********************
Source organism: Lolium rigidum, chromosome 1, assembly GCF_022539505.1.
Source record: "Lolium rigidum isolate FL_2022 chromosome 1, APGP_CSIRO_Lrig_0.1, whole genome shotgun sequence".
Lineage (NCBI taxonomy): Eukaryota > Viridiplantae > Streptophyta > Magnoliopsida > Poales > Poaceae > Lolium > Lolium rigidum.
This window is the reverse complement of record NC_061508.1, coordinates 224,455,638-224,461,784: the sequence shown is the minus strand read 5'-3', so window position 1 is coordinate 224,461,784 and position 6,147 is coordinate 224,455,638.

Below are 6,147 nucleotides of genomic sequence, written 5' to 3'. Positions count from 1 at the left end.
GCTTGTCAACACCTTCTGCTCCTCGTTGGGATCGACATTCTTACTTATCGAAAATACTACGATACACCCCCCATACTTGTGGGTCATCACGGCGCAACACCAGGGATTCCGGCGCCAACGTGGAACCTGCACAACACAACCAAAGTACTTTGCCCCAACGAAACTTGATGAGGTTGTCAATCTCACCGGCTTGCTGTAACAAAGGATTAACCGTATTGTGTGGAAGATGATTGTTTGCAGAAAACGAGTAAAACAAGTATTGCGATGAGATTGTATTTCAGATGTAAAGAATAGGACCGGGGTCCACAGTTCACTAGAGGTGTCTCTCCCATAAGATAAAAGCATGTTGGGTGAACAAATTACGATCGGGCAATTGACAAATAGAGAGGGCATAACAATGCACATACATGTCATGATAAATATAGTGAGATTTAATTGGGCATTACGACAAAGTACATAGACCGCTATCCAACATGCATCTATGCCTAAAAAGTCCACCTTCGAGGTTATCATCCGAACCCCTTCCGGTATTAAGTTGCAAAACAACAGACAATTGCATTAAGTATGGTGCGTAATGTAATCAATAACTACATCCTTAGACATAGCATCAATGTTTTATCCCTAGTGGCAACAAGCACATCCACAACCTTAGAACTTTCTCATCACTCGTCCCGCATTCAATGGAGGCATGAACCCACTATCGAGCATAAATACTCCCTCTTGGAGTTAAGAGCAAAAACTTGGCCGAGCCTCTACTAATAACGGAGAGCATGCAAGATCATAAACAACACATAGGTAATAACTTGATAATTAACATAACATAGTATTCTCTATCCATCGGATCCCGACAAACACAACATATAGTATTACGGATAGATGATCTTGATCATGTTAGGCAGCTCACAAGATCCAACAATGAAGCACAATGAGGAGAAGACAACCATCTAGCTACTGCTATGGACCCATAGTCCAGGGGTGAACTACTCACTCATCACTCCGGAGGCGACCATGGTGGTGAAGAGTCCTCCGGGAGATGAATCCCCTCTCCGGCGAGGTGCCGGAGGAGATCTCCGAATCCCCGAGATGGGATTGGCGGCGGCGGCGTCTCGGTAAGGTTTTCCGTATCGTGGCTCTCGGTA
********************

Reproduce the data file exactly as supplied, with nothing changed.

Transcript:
Source organism: Lolium rigidum, chromosome 1, assembly GCF_022539505.1.
Source record: "Lolium rigidum isolate FL_2022 chromosome 1, APGP_CSIRO_Lrig_0.1, whole genome shotgun sequence".
Lineage (NCBI taxonomy): Eukaryota > Viridiplantae > Streptophyta > Magnoliopsida > Poales > Poaceae > Lolium > Lolium rigidum.
This window is the reverse complement of record NC_061508.1, coordinates 224,455,638-224,461,784: the sequence shown is the minus strand read 5'-3', so window position 1 is coordinate 224,461,784 and position 6,147 is coordinate 224,455,638.

Below are 6,147 nucleotides of genomic sequence, written 5' to 3'. Positions count from 1 at the left end.
GCTTGTCAACACCTTCTGCTCCTCGTTGGGATCGACATTCTTACTTATCGAAAATACTACGATACACCCCCCATACTTGTGGGTCATCACGGCGCAACACCAGGGATTCCGGCGCCAACGTGGAACCTGCACAACACAACCAAAGTACTTTGCCCCAACGAAACTTGATGAGGTTGTCAATCTCACCGGCTTGCTGTAACAAAGGATTAACCGTATTGTGTGGAAGATGATTGTTTGCAGAAAACGAGTAAAACAAGTATTGCGATGAGATTGTATTTCAGATGTAAAGAATAGGACCGGGGTCCACAGTTCACTAGAGGTGTCTCTCCCATAAGATAAAAGCATGTTGGGTGAACAAATTACGATCGGGCAATTGACAAATAGAGAGGGCATAACAATGCACATACATGTCATGATAAATATAGTGAGATTTAATTGGGCATTACGACAAAGTACATAGACCGCTATCCAACATGCATCTATGCCTAAAAAGTCCACCTTCGAGGTTATCATCCGAACCCCTTCCGGTATTAAGTTGCAAAACAACAGACAATTGCATTAAGTATGGTGCGTAATGTAATCAATAACTACATCCTTAGACATAGCATCAATGTTTTATCCCTAGTGGCAACAAGCACATCCACAACCTTAGAACTTTCTCATCACTCGTCCCGCATTCAATGGAGGCATGAACCCACTATCGAGCATAAATACTCCCTCTTGGAGTTAAGAGCAAAAACTTGGCCGAGCCTCTACTAATAACGGAGAGCATGCAAGATCATAAACAACACATAGGTAATAACTTGATAATTAACATAACATAGTATTCTCTATCCATCGGATCCCGACAAACACAACATATAGTATTACGGATAGATGATCTTGATCATGTTAGGCAGCTCACAAGATCCAACAATGAAGCACAATGAGGAGAAGACAACCATCTAGCTACTGCTATGGACCCATAGTCCAGGGGTGAACTACTCACTCATCACTCCGGAGGCGACCATGGTGGTGAAGAGTCCTCCGGGAGATGAATCCCCTCTCCGGCGAGGTGCCGGAGGAGATCTCCGAATCCCCGAGATGGGATTGGCGGCGGCGGCGTCTCGGTAAGGTTTTCCGTATCGTGGCTCTCGGTA